Crimean War
Crimean War
Part of Ottoman wars in Europe
Panorama dentro.JPG
Detail of Franz Roubaud's panoramic painting The Siege of Sevastopol (1904)
Date October 1853 – February 1856
Location Crimean Peninsula, Caucasus, Balkans, Black Sea, Baltic Sea, White Sea, Far East
Result Allied victory, Treaty of Paris
Belligerents
Commanders and leaders
Strength
Total: 1,000,000
  • Flag of France 400,000 French
  • Ottoman Empire 300,000 Ottoman
  • United Kingdom of Great Britain and Ireland 250,000 British
  • Kingdom of Sardinia 15,000 Sardinians
  • War flag of the German Confederation 4,250 German legion
  • Flag of Switzerland 2,200 Swiss legion
  • Modern flag of Italy 2,000 Italian legion
  • Modern flag of Poland 1,500 Polish legion
Total: 720,000
  • Russian Empire 700,000 Russians[1]
  • Flag of the First Bulgarian Legion, 1862 3,000 Bulgarian legion
  • Principality of Montenegro 2,000 Serbian-Montenegrin legion
  • Kingdom of Greece 1,000 Greek legion
Casualties and losses
Total: 300,000–375,000 dead[2]

 Ottoman Empire
Total dead est. 175,300[1]

France French Empire
Total dead: 95,000,[2] of which:
10,240 killed in action;
20,000 died of wounds;
c. 60,000 died of disease

 British Empire
Total dead: 21,097 of which :
2,755 killed in action;
2,019 died of wounds;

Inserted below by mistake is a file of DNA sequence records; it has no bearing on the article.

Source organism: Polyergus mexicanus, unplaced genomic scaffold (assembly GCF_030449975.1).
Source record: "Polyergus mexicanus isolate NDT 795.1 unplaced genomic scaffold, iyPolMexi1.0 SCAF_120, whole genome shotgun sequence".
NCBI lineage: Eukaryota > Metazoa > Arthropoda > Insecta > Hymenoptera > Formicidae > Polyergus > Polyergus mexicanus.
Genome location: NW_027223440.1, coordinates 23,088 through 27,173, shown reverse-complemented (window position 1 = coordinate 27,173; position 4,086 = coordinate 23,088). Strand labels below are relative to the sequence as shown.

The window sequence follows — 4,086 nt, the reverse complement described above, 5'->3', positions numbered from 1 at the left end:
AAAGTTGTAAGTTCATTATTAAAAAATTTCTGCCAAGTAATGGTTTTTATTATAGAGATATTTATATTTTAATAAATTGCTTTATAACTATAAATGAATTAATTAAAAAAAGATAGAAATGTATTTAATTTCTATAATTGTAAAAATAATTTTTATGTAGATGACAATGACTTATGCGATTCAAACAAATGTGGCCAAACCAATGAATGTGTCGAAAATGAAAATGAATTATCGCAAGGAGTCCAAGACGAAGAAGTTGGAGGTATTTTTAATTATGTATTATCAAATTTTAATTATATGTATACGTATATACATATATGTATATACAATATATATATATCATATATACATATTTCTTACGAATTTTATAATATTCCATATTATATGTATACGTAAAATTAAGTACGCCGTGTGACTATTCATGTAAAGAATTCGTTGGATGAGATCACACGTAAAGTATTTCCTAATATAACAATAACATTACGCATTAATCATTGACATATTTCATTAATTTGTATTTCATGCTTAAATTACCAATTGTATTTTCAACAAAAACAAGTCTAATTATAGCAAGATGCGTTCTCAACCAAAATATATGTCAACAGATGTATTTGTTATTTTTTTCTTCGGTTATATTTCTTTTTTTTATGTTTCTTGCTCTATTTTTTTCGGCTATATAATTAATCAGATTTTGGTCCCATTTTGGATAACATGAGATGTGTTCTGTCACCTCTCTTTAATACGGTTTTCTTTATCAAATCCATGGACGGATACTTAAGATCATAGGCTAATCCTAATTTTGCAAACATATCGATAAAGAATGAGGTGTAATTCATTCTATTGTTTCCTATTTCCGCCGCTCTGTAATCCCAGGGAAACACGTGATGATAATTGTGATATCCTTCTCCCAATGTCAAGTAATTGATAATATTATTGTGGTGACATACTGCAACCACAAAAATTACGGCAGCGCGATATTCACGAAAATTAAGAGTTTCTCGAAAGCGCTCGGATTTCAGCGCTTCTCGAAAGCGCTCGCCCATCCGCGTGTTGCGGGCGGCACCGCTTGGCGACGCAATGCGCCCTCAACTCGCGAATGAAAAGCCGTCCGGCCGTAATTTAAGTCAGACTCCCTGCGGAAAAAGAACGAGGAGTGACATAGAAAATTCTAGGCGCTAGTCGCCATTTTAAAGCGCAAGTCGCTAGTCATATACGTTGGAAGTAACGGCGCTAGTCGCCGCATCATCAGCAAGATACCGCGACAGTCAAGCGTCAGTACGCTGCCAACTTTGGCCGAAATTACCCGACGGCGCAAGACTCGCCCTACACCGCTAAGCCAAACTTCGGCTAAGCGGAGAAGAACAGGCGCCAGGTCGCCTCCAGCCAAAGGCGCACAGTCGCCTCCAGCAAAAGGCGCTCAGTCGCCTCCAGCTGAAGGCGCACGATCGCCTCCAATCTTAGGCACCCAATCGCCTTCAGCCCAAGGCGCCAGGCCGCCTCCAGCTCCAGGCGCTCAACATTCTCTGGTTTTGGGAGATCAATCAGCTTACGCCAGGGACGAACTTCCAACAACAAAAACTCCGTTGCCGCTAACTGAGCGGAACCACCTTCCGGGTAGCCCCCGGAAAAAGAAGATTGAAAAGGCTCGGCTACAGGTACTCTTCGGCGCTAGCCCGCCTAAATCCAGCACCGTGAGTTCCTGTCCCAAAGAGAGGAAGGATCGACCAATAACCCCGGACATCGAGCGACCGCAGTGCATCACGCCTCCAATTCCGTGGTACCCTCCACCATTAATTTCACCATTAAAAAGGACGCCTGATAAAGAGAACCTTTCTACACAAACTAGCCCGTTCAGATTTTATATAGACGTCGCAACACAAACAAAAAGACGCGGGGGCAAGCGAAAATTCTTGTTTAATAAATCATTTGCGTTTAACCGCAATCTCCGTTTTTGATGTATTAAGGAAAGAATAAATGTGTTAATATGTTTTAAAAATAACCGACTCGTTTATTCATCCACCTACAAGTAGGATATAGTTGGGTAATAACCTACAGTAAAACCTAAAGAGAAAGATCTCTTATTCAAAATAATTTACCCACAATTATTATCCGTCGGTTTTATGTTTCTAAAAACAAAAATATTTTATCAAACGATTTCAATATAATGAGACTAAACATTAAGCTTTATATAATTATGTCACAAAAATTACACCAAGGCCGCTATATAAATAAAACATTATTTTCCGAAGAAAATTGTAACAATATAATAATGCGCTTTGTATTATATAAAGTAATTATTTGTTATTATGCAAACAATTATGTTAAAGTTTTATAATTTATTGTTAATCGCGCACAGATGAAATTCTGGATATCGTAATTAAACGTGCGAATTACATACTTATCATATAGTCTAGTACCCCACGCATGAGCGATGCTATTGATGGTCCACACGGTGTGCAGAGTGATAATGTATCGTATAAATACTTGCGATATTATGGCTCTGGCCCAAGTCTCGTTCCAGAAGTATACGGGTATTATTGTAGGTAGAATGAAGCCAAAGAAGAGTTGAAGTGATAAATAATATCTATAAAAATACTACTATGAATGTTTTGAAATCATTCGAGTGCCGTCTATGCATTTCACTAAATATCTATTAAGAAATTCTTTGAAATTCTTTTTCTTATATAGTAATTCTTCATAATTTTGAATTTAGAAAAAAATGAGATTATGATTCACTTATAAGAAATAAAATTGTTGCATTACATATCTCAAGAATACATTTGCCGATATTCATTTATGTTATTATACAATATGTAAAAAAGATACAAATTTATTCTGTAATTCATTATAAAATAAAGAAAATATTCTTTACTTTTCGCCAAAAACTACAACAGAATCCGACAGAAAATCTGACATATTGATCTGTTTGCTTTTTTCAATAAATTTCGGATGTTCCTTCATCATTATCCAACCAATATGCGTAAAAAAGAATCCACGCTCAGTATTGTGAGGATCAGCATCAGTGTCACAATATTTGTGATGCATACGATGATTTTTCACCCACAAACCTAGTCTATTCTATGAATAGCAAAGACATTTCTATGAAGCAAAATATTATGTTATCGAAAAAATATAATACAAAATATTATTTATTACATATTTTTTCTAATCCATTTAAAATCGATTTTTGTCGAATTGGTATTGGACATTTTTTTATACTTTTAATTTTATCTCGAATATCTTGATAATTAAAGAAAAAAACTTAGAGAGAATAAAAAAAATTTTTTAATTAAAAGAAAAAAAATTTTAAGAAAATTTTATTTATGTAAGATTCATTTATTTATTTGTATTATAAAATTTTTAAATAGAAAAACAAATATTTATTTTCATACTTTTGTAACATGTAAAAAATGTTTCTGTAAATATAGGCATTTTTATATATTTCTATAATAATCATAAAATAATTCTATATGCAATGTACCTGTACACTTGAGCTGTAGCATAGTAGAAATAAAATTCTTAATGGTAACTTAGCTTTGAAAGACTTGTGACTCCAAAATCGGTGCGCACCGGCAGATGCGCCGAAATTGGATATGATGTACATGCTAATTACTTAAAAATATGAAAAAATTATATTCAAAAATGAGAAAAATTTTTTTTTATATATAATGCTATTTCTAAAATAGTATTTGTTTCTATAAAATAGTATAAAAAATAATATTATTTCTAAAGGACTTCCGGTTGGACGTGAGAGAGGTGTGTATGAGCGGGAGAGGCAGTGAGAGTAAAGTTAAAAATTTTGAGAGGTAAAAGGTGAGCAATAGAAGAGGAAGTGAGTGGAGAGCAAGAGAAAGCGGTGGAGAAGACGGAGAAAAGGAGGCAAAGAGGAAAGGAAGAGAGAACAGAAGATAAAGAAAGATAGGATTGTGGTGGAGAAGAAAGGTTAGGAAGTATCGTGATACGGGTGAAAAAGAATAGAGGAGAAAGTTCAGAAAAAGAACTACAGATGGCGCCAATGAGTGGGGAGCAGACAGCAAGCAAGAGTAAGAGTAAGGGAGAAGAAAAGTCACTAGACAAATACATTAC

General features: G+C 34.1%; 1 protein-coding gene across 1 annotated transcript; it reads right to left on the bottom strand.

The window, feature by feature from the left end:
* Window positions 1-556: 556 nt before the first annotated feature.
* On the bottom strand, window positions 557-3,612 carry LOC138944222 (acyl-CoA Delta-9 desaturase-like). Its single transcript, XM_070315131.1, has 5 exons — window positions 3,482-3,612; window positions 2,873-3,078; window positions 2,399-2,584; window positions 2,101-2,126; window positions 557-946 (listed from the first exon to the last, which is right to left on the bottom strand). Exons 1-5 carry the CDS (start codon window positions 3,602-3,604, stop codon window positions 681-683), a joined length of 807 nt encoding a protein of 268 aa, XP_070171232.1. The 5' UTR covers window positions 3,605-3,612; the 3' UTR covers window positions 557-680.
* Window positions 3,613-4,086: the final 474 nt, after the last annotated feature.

16,323 died of disease

 Kingdom of Sardinia
2,050 died from all causes[3]
total dead est. 50,000[4]

Total: 220,000 dead:
80,000 killed in action
40,000 died of wounds
100,000 died of disease[5]

The Crimean War (pronounced /krˈmən/ or /krɨˈmən/) (October 1853 – February 1856)[6][7] was a conflict fought between the Russian Empire and an alliance of the French Empire, the British Empire, the Ottoman Empire, and the Kingdom of Sardinia. The war was part of a long-running contest between the major European powers for influence over territories of the declining Ottoman Empire. Most of the conflict took place on the Crimean Peninsula, but there were smaller campaigns in western Anatolia, Caucasus, the Baltic Sea, the Pacific Ocean and the White Sea.

The war has gone by different names. In Russia it is also known as the "Eastern War" (Russian: Восточная война, Vostochnaya Voina), and in Britain at the time it was sometimes known as the "Russian War".